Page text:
For anyone who reads my blogs and wants God’s help for living another day, this is my prayer for you. (by Phillips Brook)
Give me strength to live another day. Let me not turn coward before its difficulties or prove recreant to its duties. Let me not lose faith in other people. Keep me sweet and sound of heart, in spite of ingratitude, treachery or meanness. Preserve me from minding little stings or giving them. Help me to keep my heart clean and to live so honestly and fearlessly that no outward failure can dishearten me or take away the joy of conscious integrity. Open wide the eyes of my soul that I may see good in all things. Grant me this day some new vision of Your truth. Inspire me with the spirit of joy and gladness and make me the cup of strength to suffering souls.
In the name of the strong Deliverer, our only Lord and Savior, Jesus Christ. Amen
Let me introduce you to one of the world’s greatest pianists…
Despite his great talent, Vladimir suffered from insecurities. Let his story be an inspiration to you, the reader.
Sometimes life gets rough along the way. We are not certain what the future will bring or if we have the courage to face it. Yet God knows and all He wants is the best for us. He wants for us to use the talents that He gave us. We were never promised life would be easy, but did promise that his Holy Spirit would lead, guide and comfort us. He gives courage to continue on.
The family moved to New York City in 1940, and four years later, he gained U.S. citizenship. Horowitz completed his last recording for Sony Classical four days prior to passing away. He died of a heart attack on November 5, 1989, in his adopted city. His body resides in the Toscanini family tomb in Cimitero Monumentale, Milan, Italy.” Shown below (info taken from Bio)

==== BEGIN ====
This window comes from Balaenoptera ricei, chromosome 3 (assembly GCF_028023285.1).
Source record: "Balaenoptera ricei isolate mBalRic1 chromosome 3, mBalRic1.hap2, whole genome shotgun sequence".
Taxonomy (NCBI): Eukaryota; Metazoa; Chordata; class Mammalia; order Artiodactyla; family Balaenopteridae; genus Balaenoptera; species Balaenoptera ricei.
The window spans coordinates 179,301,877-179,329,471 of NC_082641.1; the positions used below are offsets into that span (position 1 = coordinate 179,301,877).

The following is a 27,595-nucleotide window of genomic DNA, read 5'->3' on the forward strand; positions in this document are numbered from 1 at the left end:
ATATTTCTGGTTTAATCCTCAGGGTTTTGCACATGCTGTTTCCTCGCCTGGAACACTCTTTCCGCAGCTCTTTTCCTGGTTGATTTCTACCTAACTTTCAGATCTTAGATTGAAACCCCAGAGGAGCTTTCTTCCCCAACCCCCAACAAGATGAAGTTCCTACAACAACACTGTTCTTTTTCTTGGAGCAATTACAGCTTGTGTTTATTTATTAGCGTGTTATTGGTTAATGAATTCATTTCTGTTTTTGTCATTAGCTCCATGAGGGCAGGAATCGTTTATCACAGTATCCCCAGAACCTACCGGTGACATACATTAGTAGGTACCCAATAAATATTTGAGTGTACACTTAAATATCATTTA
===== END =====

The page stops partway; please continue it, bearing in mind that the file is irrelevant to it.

One of his most memorable performances took place in Moscow in 1986. Horowitz had overcome so much and lived another day to be his best. He played a full concert to a packed house, but one of the pieces he played, Schumann’s Traumerei , struck a cord with the audience. One can see on the faces memories of the suffering that so many had endured during WWII. Being a Jew, Horowitz knew only too well the horrors of the Jews who lived and died during this time. He tenderly plays…perhaps for them.
Notice, on the following video of the Moscow concert, a man in the audience with tears running down his face. One comment about the performance and the Russian’s tears speaks of the history of what the audience may have been thinking:
“This piece of music was played on the radio at the end of WWII. The studio didn’t know what to play…it was over. Millions were dead. The guns were silent. So they played this piece. I’d guess from the date of this performance, and the white hair of that gentleman, that he might have been one of the young soldiers or just kids, who heard that silence, then this piece on the radio. I’m old enough to remember the silence in the US, and we were LUCKY, just 250,000…so I know why he was in tears.”